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Glitter Club at Christopher Shannon

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Christopher Shannon, Menswear, SS14, London.

The Spring-Summer 2014 collection by London designer Christopher Shannon was part candy coloured street styling and part monochrome deconstruction. Men’s wear classics like shirts, t-shirts, slouchy shorts and wind breakers were worked in chintzy florals, sheer rubber and denim, and all offset by hair caked in glitter.

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Black Volume at Viktor and Rolf

Viktor and Rolf, Couture, AW13, Paris.

The Autumn-Winter 2013 couture collection by Viktor and Rolf was an exploration of organic black shapes created by panelling generous volumes of fabric.

The collection provided a perfect example of how seam lines can be used to manipulate the shaping and volume of fabric. By inserting seam lines into fabric it means that you can increase and decrease the volume on each side of the seam line independently, causing half the garment to expand or contract as needed to create the desired silhouette.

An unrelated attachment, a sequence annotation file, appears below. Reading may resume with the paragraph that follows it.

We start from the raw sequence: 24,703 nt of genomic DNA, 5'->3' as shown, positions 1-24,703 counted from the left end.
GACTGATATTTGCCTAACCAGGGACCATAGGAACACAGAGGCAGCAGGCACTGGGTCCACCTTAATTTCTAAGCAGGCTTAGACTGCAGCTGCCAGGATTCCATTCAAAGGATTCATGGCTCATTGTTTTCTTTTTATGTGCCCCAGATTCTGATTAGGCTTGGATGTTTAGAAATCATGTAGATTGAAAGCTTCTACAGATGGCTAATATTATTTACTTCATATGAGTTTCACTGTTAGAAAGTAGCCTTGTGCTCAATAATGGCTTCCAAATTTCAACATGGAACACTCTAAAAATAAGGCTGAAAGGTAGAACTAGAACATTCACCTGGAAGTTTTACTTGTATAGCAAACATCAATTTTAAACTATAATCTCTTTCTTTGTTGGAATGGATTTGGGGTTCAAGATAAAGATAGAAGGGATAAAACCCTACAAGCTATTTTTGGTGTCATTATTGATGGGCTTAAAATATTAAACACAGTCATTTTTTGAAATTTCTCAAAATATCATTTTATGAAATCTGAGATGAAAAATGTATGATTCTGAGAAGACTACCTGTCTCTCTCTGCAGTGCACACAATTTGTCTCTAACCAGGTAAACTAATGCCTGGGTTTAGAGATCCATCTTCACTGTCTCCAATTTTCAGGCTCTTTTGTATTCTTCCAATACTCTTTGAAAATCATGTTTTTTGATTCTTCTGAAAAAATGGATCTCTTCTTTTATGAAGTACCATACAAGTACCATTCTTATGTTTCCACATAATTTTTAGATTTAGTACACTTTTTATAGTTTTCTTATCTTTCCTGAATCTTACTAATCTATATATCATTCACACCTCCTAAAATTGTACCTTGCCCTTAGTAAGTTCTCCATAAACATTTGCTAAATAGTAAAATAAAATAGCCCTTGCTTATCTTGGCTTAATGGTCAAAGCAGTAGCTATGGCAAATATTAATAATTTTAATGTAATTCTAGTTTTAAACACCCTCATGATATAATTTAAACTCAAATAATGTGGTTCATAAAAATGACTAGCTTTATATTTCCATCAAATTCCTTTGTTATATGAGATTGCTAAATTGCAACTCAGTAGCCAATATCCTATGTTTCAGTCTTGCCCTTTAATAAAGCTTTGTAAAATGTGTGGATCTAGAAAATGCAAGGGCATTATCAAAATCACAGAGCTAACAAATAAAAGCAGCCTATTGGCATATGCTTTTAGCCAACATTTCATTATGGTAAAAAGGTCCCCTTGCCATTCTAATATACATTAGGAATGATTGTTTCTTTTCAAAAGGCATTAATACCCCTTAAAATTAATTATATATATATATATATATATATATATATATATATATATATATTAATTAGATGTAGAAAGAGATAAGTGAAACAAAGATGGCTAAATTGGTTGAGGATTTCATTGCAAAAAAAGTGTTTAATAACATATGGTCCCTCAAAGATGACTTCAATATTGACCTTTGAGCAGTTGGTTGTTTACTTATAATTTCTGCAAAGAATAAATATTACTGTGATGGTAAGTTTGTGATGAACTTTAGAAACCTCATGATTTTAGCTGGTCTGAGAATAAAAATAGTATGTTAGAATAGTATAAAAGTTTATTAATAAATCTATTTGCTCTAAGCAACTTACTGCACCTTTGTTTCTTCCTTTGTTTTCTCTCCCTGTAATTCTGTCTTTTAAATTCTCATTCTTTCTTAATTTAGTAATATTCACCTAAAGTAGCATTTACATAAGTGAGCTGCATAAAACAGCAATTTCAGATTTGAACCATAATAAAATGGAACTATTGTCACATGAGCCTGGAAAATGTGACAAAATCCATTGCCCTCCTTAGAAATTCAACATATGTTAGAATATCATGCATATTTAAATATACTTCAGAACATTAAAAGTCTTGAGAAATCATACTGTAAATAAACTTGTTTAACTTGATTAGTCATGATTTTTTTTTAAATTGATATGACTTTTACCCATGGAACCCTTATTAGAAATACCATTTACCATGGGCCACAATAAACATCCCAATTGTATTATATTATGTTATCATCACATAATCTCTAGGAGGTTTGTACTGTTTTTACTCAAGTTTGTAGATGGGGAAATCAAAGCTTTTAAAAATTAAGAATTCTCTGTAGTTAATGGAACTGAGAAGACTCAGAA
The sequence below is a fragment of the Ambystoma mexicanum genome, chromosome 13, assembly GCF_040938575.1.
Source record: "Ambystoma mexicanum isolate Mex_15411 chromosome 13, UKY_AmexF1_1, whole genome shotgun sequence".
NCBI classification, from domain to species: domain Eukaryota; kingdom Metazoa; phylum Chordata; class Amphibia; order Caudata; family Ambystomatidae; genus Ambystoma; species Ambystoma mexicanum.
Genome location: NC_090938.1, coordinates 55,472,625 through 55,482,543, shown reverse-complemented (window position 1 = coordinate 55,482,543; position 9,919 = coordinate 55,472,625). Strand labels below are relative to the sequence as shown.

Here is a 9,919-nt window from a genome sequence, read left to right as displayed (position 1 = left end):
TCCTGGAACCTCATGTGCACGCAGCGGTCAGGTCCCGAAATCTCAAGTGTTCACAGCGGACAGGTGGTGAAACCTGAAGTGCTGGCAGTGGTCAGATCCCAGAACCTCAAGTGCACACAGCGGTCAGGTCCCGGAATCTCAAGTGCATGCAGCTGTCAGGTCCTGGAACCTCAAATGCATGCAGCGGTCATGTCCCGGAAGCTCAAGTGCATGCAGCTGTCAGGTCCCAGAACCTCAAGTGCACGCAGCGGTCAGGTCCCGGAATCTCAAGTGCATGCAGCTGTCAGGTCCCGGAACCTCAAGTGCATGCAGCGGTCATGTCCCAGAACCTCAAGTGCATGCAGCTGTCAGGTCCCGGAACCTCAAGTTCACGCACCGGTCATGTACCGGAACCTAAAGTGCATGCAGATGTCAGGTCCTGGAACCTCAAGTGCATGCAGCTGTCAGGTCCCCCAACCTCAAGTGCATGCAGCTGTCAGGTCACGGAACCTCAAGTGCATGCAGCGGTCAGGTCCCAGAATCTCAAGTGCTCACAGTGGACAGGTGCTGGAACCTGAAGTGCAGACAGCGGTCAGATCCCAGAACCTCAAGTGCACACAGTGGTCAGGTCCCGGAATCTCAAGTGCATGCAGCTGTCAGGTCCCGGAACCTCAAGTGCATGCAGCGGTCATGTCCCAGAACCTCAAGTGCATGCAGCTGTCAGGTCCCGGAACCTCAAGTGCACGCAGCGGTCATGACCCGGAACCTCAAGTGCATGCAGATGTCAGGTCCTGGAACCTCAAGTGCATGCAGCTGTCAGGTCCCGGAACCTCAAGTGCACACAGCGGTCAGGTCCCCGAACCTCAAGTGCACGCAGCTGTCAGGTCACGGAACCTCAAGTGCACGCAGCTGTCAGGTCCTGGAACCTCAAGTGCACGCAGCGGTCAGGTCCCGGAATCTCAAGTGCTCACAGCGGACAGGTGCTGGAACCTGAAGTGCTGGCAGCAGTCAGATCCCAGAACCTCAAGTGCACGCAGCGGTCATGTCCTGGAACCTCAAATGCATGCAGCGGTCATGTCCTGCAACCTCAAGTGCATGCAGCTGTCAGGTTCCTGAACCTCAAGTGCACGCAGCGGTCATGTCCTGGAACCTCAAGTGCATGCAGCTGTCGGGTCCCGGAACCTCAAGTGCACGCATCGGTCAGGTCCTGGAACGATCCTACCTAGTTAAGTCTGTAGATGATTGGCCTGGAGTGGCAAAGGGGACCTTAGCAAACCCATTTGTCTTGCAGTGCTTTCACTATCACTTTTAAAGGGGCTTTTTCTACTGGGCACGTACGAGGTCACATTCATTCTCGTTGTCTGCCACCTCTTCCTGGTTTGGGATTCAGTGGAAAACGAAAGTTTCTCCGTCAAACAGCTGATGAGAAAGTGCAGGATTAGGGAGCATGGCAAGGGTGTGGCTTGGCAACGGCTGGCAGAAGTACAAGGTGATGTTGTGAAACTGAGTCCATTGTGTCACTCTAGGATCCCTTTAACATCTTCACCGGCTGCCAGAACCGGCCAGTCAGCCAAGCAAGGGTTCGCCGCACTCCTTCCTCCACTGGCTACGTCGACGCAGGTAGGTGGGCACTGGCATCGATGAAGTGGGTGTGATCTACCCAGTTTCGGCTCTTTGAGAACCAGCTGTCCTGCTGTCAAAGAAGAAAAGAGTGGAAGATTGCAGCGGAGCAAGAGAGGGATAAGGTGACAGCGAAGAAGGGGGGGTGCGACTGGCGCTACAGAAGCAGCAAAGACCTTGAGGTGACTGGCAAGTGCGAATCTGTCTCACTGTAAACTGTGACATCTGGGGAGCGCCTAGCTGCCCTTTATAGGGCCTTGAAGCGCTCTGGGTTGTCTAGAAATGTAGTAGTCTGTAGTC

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Shaping the Shoulder Curve: The Dropped Shoulder and the Set In Sleeve

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Antonio Marras, RST14, New York.

When pattern making any garment that crosses over from the shoulder to the arm, you need to consider the placement of seam lines and have an understanding of how the seam line placement will affect the shaping of patterns. The position of the armhole seam line, and the amount of volume in the pattern will have a large part to play in how the silhouette is created, and in how much movement there is in the armhole for the person wearing the garment.